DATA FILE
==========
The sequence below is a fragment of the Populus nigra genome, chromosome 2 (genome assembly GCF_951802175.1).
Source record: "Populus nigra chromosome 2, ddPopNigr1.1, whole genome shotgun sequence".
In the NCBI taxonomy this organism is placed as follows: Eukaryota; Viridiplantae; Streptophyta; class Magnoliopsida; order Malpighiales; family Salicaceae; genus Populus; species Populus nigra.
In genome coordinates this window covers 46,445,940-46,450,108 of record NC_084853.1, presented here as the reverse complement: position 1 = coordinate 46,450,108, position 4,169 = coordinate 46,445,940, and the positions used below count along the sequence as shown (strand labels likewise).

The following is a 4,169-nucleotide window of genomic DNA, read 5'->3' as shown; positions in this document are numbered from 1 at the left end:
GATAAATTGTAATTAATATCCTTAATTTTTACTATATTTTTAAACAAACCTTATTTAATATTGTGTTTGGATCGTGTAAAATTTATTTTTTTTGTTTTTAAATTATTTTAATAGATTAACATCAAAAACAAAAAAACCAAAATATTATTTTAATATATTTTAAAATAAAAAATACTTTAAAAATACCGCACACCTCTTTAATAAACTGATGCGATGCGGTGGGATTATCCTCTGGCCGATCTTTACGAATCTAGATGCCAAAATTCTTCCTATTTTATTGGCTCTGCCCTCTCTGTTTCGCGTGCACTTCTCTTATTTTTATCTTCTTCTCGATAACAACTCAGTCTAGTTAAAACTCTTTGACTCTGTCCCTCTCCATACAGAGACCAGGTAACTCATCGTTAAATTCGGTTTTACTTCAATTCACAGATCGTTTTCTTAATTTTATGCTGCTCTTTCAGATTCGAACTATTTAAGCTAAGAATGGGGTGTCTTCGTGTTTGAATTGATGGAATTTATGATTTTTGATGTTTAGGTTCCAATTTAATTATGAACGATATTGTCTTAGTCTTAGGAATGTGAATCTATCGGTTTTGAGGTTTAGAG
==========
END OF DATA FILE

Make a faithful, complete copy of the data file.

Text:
The sequence below is a fragment of the Populus nigra genome, chromosome 2 (genome assembly GCF_951802175.1).
Source record: "Populus nigra chromosome 2, ddPopNigr1.1, whole genome shotgun sequence".
In the NCBI taxonomy this organism is placed as follows: Eukaryota; Viridiplantae; Streptophyta; class Magnoliopsida; order Malpighiales; family Salicaceae; genus Populus; species Populus nigra.
In genome coordinates this window covers 46,445,940-46,450,108 of record NC_084853.1, presented here as the reverse complement: position 1 = coordinate 46,450,108, position 4,169 = coordinate 46,445,940, and the positions used below count along the sequence as shown (strand labels likewise).

The following is a 4,169-nucleotide window of genomic DNA, read 5'->3' as shown; positions in this document are numbered from 1 at the left end:
GATAAATTGTAATTAATATCCTTAATTTTTACTATATTTTTAAACAAACCTTATTTAATATTGTGTTTGGATCGTGTAAAATTTATTTTTTTTGTTTTTAAATTATTTTAATAGATTAACATCAAAAACAAAAAAACCAAAATATTATTTTAATATATTTTAAAATAAAAAATACTTTAAAAATACCGCACACCTCTTTAATAAACTGATGCGATGCGGTGGGATTATCCTCTGGCCGATCTTTACGAATCTAGATGCCAAAATTCTTCCTATTTTATTGGCTCTGCCCTCTCTGTTTCGCGTGCACTTCTCTTATTTTTATCTTCTTCTCGATAACAACTCAGTCTAGTTAAAACTCTTTGACTCTGTCCCTCTCCATACAGAGACCAGGTAACTCATCGTTAAATTCGGTTTTACTTCAATTCACAGATCGTTTTCTTAATTTTATGCTGCTCTTTCAGATTCGAACTATTTAAGCTAAGAATGGGGTGTCTTCGTGTTTGAATTGATGGAATTTATGATTTTTGATGTTTAGGTTCCAATTTAATTATGAACGATATTGTCTTAGTCTTAGGAATGTGAATCTATCGGTTTTGAGGTTTAGAG